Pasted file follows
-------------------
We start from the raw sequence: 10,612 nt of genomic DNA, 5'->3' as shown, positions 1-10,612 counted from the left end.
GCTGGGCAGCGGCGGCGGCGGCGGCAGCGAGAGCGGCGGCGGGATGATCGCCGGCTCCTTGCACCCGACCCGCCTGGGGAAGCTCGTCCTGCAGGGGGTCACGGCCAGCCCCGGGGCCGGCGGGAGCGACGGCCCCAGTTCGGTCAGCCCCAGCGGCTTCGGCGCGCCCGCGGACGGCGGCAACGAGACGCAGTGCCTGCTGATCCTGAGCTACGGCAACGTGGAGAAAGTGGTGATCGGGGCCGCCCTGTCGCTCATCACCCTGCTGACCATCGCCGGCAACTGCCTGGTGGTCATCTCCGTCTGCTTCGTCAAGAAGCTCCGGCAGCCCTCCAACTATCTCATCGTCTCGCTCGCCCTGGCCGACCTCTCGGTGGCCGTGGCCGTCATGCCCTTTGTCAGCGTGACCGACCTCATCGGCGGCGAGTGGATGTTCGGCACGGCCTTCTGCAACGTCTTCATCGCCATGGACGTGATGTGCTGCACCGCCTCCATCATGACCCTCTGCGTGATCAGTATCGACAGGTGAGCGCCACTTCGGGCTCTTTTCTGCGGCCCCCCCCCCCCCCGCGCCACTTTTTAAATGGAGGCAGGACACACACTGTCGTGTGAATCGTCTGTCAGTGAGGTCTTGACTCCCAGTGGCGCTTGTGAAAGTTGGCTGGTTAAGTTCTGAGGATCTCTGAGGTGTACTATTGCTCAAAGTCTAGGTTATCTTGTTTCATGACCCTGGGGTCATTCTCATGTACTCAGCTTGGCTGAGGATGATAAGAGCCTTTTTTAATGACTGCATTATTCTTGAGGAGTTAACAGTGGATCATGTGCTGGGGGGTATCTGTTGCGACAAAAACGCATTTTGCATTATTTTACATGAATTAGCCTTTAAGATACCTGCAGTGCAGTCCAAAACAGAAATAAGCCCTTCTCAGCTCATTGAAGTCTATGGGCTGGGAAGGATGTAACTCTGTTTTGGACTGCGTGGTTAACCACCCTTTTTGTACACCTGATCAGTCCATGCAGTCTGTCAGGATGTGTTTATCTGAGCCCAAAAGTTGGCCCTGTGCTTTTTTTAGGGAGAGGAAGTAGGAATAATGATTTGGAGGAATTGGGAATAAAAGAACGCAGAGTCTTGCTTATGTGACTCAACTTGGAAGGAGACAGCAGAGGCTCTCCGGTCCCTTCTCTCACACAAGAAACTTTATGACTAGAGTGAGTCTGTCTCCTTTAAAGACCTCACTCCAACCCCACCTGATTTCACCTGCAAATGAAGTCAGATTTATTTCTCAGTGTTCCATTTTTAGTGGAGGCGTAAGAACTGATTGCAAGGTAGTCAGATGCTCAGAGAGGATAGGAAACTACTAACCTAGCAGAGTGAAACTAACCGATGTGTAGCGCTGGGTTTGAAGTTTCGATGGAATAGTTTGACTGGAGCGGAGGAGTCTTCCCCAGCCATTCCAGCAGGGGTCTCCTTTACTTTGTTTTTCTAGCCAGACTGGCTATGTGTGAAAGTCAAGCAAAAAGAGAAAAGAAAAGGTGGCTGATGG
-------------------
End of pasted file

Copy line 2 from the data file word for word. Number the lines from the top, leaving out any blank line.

GCTGGGCAGCGGCGGCGGCGGCGGCAGCGAGAGCGGCGGCGGGATGATCGCCGGCTCCTTGCACCCGACCCGCCTGGGGAAGCTCGTCCTGCAGGGGGTCACGGCCAGCCCCGGGGCCGGCGGGAGCGACGGCCCCAGTTCGGTCAGCCCCAGCGGCTTCGGCGCGCCCGCGGACGGCGGCAACGAGACGCAGTGCCTGCTGATCCTGAGCTACGGCAACGTGGAGAAAGTGGTGATCGGGGCCGCCCTGTCGCTCATCACCCTGCTGACCATCGCCGGCAACTGCCTGGTGGTCATCTCCGTCTGCTTCGTCAAGAAGCTCCGGCAGCCCTCCAACTATCTCATCGTCTCGCTCGCCCTGGCCGACCTCTCGGTGGCCGTGGCCGTCATGCCCTTTGTCAGCGTGACCGACCTCATCGGCGGCGAGTGGATGTTCGGCACGGCCTTCTGCAACGTCTTCATCGCCATGGACGTGATGTGCTGCACCGCCTCCATCATGACCCTCTGCGTGATCAGTATCGACAGGTGAGCGCCACTTCGGGCTCTTTTCTGCGGCCCCCCCCCCCCCCGCGCCACTTTTTAAATGGAGGCAGGACACACACTGTCGTGTGAATCGTCTGTCAGTGAGGTCTTGACTCCCAGTGGCGCTTGTGAAAGTTGGCTGGTTAAGTTCTGAGGATCTCTGAGGTGTACTATTGCTCAAAGTCTAGGTTATCTTGTTTCATGACCCTGGGGTCATTCTCATGTACTCAGCTTGGCTGAGGATGATAAGAGCCTTTTTTAATGACTGCATTATTCTTGAGGAGTTAACAGTGGATCATGTGCTGGGGGGTATCTGTTGCGACAAAAACGCATTTTGCATTATTTTACATGAATTAGCCTTTAAGATACCTGCAGTGCAGTCCAAAACAGAAATAAGCCCTTCTCAGCTCATTGAAGTCTATGGGCTGGGAAGGATGTAACTCTGTTTTGGACTGCGTGGTTAACCACCCTTTTTGTACACCTGATCAGTCCATGCAGTCTGTCAGGATGTGTTTATCTGAGCCCAAAAGTTGGCCCTGTGCTTTTTTTAGGGAGAGGAAGTAGGAATAATGATTTGGAGGAATTGGGAATAAAAGAACGCAGAGTCTTGCTTATGTGACTCAACTTGGAAGGAGACAGCAGAGGCTCTCCGGTCCCTTCTCTCACACAAGAAACTTTATGACTAGAGTGAGTCTGTCTCCTTTAAAGACCTCACTCCAACCCCACCTGATTTCACCTGCAAATGAAGTCAGATTTATTTCTCAGTGTTCCATTTTTAGTGGAGGCGTAAGAACTGATTGCAAGGTAGTCAGATGCTCAGAGAGGATAGGAAACTACTAACCTAGCAGAGTGAAACTAACCGATGTGTAGCGCTGGGTTTGAAGTTTCGATGGAATAGTTTGACTGGAGCGGAGGAGTCTTCCCCAGCCATTCCAGCAGGGGTCTCCTTTACTTTGTTTTTCTAGCCAGACTGGCTATGTGTGAAAGTCAAGCAAAAAGAGAAAAGAAAAGGTGGCTGATGG